From fitness to finances: tips for New Year’s resolutions – Williston Daily Herald

Posted: January 5, 2020 at 5:46 am

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With the new year comes new attitudes for many, whether its to get in shape, work toward financial security or just clean up the house.

New Years resolutions are easy to make but not so easy to keep. Four out of every five resolutions will meet with failure by mid-February, according to author and speaker Joseph Luciani, a clinical psychologist and expert on the subject.

Unrealized resolutions can even be harmful, according to the American Psychological Association.

In addition to the post-holiday slump, not being able to keep your resolutions by February, March or even late January may increase your anxiety, the association says.

With that in mind, some local experts offer advice on how to approach fitness, money and organization goals in 2020.

More than 50% of New Years resolutions are fitness-related, but 88% of those resolutions ultimately fail, according to a study by British psychologist Richard Wiseman.

Finding a type of exercise thats enjoyable is the first step to making a long-term commitment toward better health, according to Miranda Klatt, owner of Fun Fit LLC in Mandan.

She recommends trying several different types of fitness classes during the start of the new year, when many gyms are offering deals to newcomers.

You might try something that youve never done before and fall in love with it, she said.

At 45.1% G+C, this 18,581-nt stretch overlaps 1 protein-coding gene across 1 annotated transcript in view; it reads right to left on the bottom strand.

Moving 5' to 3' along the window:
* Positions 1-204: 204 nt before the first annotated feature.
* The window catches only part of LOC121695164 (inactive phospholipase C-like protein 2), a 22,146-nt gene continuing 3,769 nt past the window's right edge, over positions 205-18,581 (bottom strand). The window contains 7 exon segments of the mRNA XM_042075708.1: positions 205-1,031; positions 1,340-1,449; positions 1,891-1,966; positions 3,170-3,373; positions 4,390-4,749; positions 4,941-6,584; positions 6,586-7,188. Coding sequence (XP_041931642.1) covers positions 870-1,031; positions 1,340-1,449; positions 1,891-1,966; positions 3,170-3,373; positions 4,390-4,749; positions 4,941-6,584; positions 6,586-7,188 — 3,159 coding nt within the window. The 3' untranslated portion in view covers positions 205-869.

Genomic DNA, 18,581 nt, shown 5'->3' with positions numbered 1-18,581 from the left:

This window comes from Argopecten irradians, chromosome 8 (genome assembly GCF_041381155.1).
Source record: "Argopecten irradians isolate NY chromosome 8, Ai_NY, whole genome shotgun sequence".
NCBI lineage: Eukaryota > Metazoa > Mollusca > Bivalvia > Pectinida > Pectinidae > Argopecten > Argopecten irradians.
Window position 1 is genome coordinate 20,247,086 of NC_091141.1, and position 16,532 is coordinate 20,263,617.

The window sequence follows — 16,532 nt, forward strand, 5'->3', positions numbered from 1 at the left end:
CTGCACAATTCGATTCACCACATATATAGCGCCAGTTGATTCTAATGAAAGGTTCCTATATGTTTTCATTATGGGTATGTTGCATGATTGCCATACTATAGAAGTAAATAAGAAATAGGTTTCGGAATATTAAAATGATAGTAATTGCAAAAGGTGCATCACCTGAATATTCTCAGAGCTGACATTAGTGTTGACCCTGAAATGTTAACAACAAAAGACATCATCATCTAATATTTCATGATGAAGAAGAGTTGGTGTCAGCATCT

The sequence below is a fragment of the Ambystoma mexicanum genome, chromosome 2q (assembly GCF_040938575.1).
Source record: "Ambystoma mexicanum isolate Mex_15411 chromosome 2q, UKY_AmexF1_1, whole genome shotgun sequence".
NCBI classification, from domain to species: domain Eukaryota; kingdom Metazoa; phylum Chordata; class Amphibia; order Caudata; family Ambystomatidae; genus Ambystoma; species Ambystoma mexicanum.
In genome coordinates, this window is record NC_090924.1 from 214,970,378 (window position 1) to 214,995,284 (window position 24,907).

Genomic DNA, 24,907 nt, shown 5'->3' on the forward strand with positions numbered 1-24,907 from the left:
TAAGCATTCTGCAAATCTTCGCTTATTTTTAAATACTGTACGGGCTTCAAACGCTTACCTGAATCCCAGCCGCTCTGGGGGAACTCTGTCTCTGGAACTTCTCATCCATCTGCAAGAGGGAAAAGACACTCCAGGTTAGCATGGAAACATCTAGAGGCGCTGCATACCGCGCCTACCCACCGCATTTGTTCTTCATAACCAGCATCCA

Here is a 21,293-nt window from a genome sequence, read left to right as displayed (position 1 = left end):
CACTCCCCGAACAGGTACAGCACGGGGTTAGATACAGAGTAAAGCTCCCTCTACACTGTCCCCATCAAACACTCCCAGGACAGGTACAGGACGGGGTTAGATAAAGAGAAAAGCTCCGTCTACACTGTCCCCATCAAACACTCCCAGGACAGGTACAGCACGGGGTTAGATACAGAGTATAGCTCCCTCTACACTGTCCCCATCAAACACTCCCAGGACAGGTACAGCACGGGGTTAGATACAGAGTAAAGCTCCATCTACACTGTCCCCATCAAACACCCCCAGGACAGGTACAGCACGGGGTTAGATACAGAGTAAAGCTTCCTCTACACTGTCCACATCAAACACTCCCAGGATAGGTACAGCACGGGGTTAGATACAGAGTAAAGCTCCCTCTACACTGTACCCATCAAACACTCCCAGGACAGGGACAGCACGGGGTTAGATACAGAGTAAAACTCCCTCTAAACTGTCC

Klatt recommends that people view exercise not just as a means to lose weight, but to better their entire selves. People who enjoy exercise tend to naturally start eating better in order to improve performance, and they also start to look at other aspects of their health, such as spiritual and mental wellness, she said.

To those seeking advice on how to get started on a health and fitness regimen, she offers a simple yet powerful cliche.

Just do it, she said.

If your New Years resolution includes investing for retirement, starting out with a workable plan can be an important first step.

Pick two or three straightforward goals and stick with them, said Joe Heringer, financial adviser with American Trust Center.

That advice is especially important for someone who is just out of college or perhaps starting over on a retirement plan. Anyone at one of those stages should pay down debt, establish a budget and build an emergency fund that would cover six to 12 months of living expenses.

Investing for retirement takes discipline, but there are a number of options that can help a person even someone new to investing succeed, Heringer said. A target date retirement fund can take away some of the worry and decision-making. Using a persons age and projected retirement date, the fund is adjusted as time passes, going from higher risk at a young age to lower risk as the person nears retirement.

Contributing to that fund or any fund for that matter might best be done automatically. Setting up automatic transfers from a bank account to the investment account will help investing become a habit and also help a person avoid the highs and lows of the market.

Consolidating can be key for an investor who has more than one employer 401(k) after switching jobs over the years.

The fewer accounts, the better, Heringer said.

He also suggests portfolio reviews every six months or annually, to monitor progress and provide an opportunity for changes. The stock market was strong in 2019, for example, so an established investor might find during a review that the stock portion has grown more quickly than expected and the portfolio is out of balance.